3D Printed BicyclesConsumer Products

Scope launches Scalmalloy 3D printed ratchet for Artech bike wheels

The topology-optimized device enables state of the art bicycle wheels that are both lightweight and aerodynamic

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Scope, a Dutch team of engineers and designers, and passionate cyclists, who develop and sell high-performance hand-built carbon wheels, has introduced a new topology-optimized 3D printed ratchet for its state-of-the-art Artech products. The device, yet another high-end consumer product printed in Scalmalloy (we’ve seen a few lately from the frame of Pinarello’s newest racing bicycle to the Barrelhand “space watch”), enables the company to combine a real lightweight wheelset with best-in-class aerodynamics.

In a bicycle wheel, the ratchet mechanism is a key component of the rear hub, particularly in multi-speed bicycles. It usually consists of teeth that engage with a pawl or multiple pawls, allowing the wheel to turn freely in one direction (forwards) while preventing it from turning in the opposite direction (backwards).

This mechanism is essential for the functioning of the bicycle’s freewheel or cassette system. When you pedal forwards, the ratchet engages, allowing the wheel to turn and propel the bicycle forward. However, when you stop pedaling or pedal backward, the ratchet disengages, allowing the wheel to spin freely without turning the pedals or the chain.

Scope launches topology optmized Scalmalloy 3D printed ratchet for Artech bike wheels that are both lightweight and aerodynamic
Serial 3D printed ratchets on a metal laser powder bed fusion (L-PBF) printing platform.

The ratchet system allows for efficient power transfer from the pedals to the rear wheel while also enabling coasting without the need to constantly pedal. It’s a simple yet effective design that’s found in most modern bicycles.

In any competitive cycling, the importance of lightweight wheels can’t be underestimated. It affects the riding experience in many ways. The combination of Aero and Lightweight makes the Artech stand out from its competition. With the Artech, Scope makes it possible to ride a Tour de France climbing stage on an Aero wheelset, and with that bring a revolution to the cycling industry.

Designing the bicycle wheel of the future

The shape of the Artech rims is defined by Scope’s Algorithm Enhanced Aerodynamics (AEA) technology. This algorithm optimizes the most aerodynamic rim profile guaranteeing optimal aerodynamic performance.

The initial AEA algorithm, developed in 2017 in collaboration with the University of Technology Delft (aerospace engineering), was 2D-based and included the interaction effect of the rim and tire in the optimization. To redefine the benchmark of aerodynamics, Scope evolved its algorithm by making it 3D-based including the complete bike with components into the optimization.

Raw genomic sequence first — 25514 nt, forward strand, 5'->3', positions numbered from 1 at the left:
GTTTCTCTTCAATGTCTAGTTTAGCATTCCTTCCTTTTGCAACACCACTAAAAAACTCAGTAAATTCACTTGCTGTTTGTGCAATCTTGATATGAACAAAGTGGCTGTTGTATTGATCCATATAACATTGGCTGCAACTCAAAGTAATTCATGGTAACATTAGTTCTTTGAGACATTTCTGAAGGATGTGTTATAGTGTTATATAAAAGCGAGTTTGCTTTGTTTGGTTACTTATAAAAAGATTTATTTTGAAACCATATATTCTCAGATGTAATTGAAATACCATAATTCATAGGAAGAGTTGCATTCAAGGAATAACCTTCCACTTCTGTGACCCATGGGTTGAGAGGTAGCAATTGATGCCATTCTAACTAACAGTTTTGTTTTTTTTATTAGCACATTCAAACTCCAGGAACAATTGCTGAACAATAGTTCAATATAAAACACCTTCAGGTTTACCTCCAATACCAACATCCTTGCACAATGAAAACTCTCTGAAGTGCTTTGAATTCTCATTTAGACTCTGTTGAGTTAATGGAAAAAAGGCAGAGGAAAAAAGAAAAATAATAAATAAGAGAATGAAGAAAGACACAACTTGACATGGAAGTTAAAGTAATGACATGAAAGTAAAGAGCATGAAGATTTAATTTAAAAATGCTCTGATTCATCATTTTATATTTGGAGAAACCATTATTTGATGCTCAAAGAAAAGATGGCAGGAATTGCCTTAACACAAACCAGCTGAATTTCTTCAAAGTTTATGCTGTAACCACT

Scope launches topology optmized Scalmalloy 3D printed ratchet for Artech bike wheels that are both lightweight and aerodynamic

To investigate the effect of the Aeroscales, Scope created 3D printed prototypes of the Artech rims including and excluding the Aeroscales. The rim with Aeroscales showed a significant reduction in drag above and below 10 degrees yaw angle as can be seen in below drag curve.

The Aeroscales significantly reduce drag above and below 10 degrees yaw angle. Measured in the Silverstone Sport Engineering wind tunnel in the UK (June 2023).

Scope launches topology optmized Scalmalloy 3D printed ratchet for Artech bike wheels that are both lightweight and aerodynamic
One of the Artech wheel models with the 3D printed ratchet.

Printing the bicycle wheel of the future

Topology optimization is a mathematical algorithm that optimizes the shape of the hub shell based on a set of load cases and a given design space. The algorithm finds the most lightweight design while ensuring the required strength. Interestingly, the topology optimization results in a bone-like structure again showing the power of nature.

Additive manufacturing/ 3D printing technology unlocks the potential of topology optimization, resulting in an extremely strong and lightweight hub design. The Artech hub shells are 3D printed in Germany using the Scalmalloy material, a high-performance aluminum-scandium alloy material. It is one of the first alloys developed specifically for additive manufacturing by German company APWorks, and today it’s used mainly in industries like Aerospace and Formula One.

The optimized design of the Diamond Ratchet system provides a reduction of peak tensions on the ratchet teeth. Combined with a Diamond Like Carbon coating, this allowed Scope to apply a more lightweight Titanium material, resulting in a weight reduction compared to the steel Diamond Ratchets from Scope’s Race Series. With a price tag of €4,000, the Artech wheels are not for every pocket. But many bicycle professionals and enthusiasts will consider (and desire) them.

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Davide Sher

Since 2002, Davide has built up extensive experience as a technology journalist, market analyst and consultant for the additive manufacturing industry. Born in Milan, Italy, he spent 12 years in the United States, where he completed his studies at SUNY USB. As a journalist covering the tech and videogame industry for over 10 years, he began covering the AM industry in 2013, first as an international journalist and subsequently as a market analyst, focusing on the additive manufacturing industry and relative vertical markets. In 2016 he co-founded London-based VoxelMatters. Today the company publishes the leading news and insights websites VoxelMatters.com and Replicatore.it, as well as VoxelMatters Directory, the largest global directory of companies in the additive manufacturing industry.

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